• EAGI to invest USD10.5m in tile factory: East African Granite Industries (EAGI) is to construct a RWF6.4bn (USD10.5m) granite tiles plant in Nyagatare district in eastern Rwanda. The plant will be run in collaboration with China’s Beijing Union Stones, who will train 160 staff in mining skills as well as providing expertise and technology for the implementation of the project. The plant will produce up to 200,000 tiles per year according to demand, and will boost the local construction sector by reducing the demand on imports and lowering factor prices.

  • COMESA fund injects USD16m: Rwanda will receive USD15.99m from the COMESA fund to cover a shortfall in tax revenues over the first five months of financial year 2010/11. The money, which will mostly come from the European Commission, will mean that the treasury can pursue its planned spending targets without having to resort to budgetary cuts. Tax revenues for the current year are programmed to make up 13.6% of GDP, up from 12.2% in 2009/10. To finance ambitious development plans, the treasury aims to increase this percentage to 14.5% by 2013/14.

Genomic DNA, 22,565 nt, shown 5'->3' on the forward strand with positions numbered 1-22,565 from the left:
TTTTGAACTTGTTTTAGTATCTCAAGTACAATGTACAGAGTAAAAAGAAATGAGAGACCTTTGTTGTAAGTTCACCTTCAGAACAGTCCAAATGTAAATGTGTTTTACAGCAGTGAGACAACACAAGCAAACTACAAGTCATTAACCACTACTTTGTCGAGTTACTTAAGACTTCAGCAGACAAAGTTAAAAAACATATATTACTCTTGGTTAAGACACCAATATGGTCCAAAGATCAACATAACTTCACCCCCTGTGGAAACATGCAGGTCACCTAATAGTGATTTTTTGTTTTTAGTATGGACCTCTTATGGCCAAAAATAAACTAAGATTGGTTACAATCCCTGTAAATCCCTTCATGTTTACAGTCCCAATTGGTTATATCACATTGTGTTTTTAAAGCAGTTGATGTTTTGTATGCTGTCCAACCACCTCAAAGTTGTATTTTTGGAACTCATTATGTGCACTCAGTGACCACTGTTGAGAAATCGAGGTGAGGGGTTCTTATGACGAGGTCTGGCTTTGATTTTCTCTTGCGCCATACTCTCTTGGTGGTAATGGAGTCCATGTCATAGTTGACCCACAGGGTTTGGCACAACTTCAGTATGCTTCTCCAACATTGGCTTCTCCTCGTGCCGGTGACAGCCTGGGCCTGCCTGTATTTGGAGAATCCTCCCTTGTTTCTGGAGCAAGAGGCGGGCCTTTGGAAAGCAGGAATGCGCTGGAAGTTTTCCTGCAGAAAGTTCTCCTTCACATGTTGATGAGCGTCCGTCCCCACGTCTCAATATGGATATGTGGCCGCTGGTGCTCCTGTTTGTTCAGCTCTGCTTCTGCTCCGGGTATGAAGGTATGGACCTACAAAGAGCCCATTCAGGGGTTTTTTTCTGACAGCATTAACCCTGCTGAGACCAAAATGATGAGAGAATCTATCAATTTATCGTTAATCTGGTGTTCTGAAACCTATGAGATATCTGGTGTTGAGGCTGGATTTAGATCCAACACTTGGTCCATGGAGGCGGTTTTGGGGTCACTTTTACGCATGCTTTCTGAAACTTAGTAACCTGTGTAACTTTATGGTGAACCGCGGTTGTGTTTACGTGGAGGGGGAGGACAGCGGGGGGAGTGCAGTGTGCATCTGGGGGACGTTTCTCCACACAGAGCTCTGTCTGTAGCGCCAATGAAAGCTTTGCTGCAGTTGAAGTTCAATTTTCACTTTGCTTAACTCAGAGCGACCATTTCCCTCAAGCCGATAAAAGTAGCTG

• EU provides 45m Euro to promote regional trade: Rwanda is to benefit from a 45m Euro agreement between the EU and COMESA to expand and connect key regional transport corridors in the Northern Corridor. Funds will be used to connect Kigali with Gatuna and Rwanda with Uganda’s Northern Corridor. COMESA aims to implement a regional customs union by 2012, while a free trade agreement between Rwanda and DRC is still pending.

  • Opportunities in regional aviation market: Airlines in the East Africa region are positioning themselves for rapid growth over the coming years as more flight routes and a growing number of passengers offer significant profit potential. New destinations such as Burundi and South Sudan are opening up as well as increased competition on established routes such as Entebbe–Nairobi driving down prices. An open skies agreement that will open up regional airspace and further increase competition is yet to come into force.